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Partial Eclipse To Be Seen In Chillicothe Today

A total solar eclipse will be visible in parts of Missouri later today.  In Chillicothe, we will not have a total eclipse.  The closest part of Missouri to experience a Total Eclipse will be the Boot Heel section of the state at about 2:00 pm.

In Chillicothe, the eclipse will be at 89.6%, starting at 12:40 pm, reaching the maximum at 1:57 pm, and ending at 3:13 pm.

Those wishing to view the eclipse are reminded to not look directly at the eclipse.  Eclipse glasses may be used, you can also use special filters on cameras.

Viewing any part of the bright Sun through a camera lens, binoculars, or a telescope without a special-purpose solar filter secured over the front of the optics will instantly cause severe eye injury.

NASA provides some safety tips for viewing the eclipse.

Here are some important safety guidelines to follow during a total solar eclipse.

  • View the Sun through eclipse glasses or a handheld solar viewer during the partial eclipse phases before and after totality.
  • You can view the eclipse directly without proper eye protection only when the Moon completely obscures the Sun’s bright face – during the brief and spectacular period known as totality. (You’ll know it’s safe when you can no longer see any part of the Sun through eclipse glasses or a solar viewer.)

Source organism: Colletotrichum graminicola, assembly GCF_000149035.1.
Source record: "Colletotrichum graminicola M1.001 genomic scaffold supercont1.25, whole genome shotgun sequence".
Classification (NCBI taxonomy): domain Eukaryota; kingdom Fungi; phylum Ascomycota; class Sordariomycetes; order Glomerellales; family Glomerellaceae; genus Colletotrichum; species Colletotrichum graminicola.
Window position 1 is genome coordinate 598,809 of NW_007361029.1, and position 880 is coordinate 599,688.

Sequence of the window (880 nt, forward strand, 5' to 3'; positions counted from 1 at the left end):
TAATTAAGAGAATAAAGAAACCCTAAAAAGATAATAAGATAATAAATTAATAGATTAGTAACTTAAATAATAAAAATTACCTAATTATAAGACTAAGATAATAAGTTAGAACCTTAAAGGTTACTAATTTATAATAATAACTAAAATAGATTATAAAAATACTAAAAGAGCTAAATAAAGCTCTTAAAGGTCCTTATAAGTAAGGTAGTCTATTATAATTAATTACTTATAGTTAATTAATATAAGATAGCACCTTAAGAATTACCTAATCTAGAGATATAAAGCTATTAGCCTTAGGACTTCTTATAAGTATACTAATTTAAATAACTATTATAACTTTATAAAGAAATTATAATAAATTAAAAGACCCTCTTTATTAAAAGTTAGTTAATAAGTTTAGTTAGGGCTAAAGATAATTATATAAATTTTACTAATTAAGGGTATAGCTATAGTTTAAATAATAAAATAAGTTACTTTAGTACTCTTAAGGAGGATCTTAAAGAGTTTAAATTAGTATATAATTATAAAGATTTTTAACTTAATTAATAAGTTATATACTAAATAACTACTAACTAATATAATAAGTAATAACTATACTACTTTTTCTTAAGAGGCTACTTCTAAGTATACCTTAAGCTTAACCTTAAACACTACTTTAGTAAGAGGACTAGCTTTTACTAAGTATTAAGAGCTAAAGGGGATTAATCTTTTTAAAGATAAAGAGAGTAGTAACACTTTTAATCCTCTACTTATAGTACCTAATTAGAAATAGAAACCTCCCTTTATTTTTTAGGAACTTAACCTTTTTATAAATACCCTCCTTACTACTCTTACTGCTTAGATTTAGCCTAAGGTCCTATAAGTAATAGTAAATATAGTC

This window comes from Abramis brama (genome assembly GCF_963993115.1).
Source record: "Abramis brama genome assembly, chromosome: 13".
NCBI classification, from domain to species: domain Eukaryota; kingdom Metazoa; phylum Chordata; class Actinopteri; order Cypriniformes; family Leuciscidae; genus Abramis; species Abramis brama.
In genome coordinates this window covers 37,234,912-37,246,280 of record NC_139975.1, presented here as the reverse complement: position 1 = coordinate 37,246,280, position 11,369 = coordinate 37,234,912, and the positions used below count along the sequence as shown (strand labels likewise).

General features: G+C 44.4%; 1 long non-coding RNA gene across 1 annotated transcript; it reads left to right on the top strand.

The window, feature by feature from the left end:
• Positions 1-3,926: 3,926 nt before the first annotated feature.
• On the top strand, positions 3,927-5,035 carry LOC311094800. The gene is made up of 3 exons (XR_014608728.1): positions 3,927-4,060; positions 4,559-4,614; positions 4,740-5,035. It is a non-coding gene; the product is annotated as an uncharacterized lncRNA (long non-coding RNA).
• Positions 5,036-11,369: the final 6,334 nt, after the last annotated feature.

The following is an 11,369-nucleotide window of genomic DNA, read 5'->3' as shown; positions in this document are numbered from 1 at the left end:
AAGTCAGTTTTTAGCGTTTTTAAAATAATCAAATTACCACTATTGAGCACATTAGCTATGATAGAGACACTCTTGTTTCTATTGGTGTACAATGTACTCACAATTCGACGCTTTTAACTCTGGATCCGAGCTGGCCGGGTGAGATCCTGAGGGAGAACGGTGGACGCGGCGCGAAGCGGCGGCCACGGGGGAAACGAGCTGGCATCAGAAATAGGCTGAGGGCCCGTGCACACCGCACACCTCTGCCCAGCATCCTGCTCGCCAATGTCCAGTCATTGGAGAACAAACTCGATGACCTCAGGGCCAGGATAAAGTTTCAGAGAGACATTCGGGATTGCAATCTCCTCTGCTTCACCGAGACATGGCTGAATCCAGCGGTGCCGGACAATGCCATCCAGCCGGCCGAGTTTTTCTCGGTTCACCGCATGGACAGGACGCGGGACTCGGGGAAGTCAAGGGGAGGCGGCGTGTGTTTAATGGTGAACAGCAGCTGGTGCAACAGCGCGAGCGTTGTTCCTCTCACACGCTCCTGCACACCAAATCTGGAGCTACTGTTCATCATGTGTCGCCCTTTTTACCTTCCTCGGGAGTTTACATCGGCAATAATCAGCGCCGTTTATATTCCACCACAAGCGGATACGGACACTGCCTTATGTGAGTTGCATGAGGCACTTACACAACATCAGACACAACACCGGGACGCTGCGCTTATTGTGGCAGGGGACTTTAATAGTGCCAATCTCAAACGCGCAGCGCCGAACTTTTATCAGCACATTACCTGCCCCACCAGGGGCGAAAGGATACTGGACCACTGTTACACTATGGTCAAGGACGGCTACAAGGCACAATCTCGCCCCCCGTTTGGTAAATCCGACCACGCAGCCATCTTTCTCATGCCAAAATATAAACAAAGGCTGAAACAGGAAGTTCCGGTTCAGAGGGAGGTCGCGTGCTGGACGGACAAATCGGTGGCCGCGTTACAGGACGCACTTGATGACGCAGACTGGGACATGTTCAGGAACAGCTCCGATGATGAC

• As soon as you see even a little bit of the bright Sun reappear after totality, immediately put your eclipse glasses back on or use a handheld solar viewer to look at the Sun.

NASA is providing several opportunities for online viewing.

‘The U.S. space agency will offer multiple broadcasts of the total eclipse—the first to pass over the country since 2017 and the last to touch the contiguous states until 2044.

From 1 p.m. to 4 p.m. Eastern time on April 8, NASA will provide live streamed commentary and views of the phenomenon from across the path of totality. From conversations with expert scientists to telescope footage, the agency will air an educational program that captures the celestial spectacle.